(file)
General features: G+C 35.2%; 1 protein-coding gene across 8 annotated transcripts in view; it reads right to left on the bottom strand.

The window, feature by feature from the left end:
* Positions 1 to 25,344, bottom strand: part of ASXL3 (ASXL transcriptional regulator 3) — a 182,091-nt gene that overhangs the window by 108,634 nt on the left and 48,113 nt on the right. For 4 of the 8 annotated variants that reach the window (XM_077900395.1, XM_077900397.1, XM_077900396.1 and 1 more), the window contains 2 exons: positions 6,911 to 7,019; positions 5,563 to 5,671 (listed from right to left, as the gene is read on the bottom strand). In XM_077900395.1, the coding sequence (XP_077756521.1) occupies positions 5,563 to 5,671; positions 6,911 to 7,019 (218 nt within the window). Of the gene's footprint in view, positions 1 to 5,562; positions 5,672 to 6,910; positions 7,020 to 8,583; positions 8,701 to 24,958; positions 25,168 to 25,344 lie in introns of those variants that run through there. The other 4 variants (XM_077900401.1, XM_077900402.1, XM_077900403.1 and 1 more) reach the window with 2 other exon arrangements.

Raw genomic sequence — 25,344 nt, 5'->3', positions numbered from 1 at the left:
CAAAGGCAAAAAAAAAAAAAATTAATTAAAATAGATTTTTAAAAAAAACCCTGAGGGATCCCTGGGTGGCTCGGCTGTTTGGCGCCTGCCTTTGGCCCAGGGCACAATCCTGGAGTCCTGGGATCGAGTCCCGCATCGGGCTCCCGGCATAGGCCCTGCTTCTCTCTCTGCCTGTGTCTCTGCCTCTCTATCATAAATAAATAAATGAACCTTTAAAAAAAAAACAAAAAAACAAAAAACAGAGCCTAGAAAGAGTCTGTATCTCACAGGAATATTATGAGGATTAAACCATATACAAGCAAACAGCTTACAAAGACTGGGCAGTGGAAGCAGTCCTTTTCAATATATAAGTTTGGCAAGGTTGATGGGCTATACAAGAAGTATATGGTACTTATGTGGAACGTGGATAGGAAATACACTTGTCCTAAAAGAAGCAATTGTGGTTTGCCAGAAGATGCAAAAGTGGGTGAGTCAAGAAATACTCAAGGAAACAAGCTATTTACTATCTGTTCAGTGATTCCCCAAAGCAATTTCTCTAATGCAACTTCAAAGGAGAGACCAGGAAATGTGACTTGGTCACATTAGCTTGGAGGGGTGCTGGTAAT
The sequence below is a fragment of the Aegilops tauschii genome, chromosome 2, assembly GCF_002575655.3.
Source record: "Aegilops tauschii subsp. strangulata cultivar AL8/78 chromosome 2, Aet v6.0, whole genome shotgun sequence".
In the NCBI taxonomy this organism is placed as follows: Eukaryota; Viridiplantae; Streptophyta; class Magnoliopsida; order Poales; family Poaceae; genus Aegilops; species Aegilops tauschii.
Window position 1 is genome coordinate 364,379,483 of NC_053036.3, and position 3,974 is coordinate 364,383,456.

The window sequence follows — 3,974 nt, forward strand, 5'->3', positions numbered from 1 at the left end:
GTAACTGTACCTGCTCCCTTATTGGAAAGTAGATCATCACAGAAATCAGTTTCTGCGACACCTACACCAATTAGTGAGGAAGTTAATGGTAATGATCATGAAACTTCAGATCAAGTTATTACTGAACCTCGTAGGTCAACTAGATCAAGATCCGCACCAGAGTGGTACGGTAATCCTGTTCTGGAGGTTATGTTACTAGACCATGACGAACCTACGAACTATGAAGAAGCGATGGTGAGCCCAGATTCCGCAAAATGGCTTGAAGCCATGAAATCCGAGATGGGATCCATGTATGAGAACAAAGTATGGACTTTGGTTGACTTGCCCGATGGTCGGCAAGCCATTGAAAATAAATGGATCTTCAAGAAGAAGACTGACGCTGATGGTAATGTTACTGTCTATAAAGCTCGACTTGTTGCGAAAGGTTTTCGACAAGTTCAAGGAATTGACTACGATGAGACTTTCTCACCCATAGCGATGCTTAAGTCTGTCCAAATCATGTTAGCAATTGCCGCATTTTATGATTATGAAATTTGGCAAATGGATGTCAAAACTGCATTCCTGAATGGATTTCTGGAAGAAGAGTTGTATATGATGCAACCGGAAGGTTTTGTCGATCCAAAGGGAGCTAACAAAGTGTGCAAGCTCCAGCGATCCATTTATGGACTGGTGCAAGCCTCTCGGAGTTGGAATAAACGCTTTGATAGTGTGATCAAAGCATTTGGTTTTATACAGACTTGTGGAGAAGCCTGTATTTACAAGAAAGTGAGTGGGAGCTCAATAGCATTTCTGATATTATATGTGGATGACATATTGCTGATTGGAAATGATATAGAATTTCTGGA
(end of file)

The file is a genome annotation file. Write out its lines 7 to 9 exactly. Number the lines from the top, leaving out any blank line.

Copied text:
Source record: "Aegilops tauschii subsp. strangulata cultivar AL8/78 chromosome 2, Aet v6.0, whole genome shotgun sequence".
In the NCBI taxonomy this organism is placed as follows: Eukaryota; Viridiplantae; Streptophyta; class Magnoliopsida; order Poales; family Poaceae; genus Aegilops; species Aegilops tauschii.
Window position 1 is genome coordinate 364,379,483 of NC_053036.3, and position 3,974 is coordinate 364,383,456.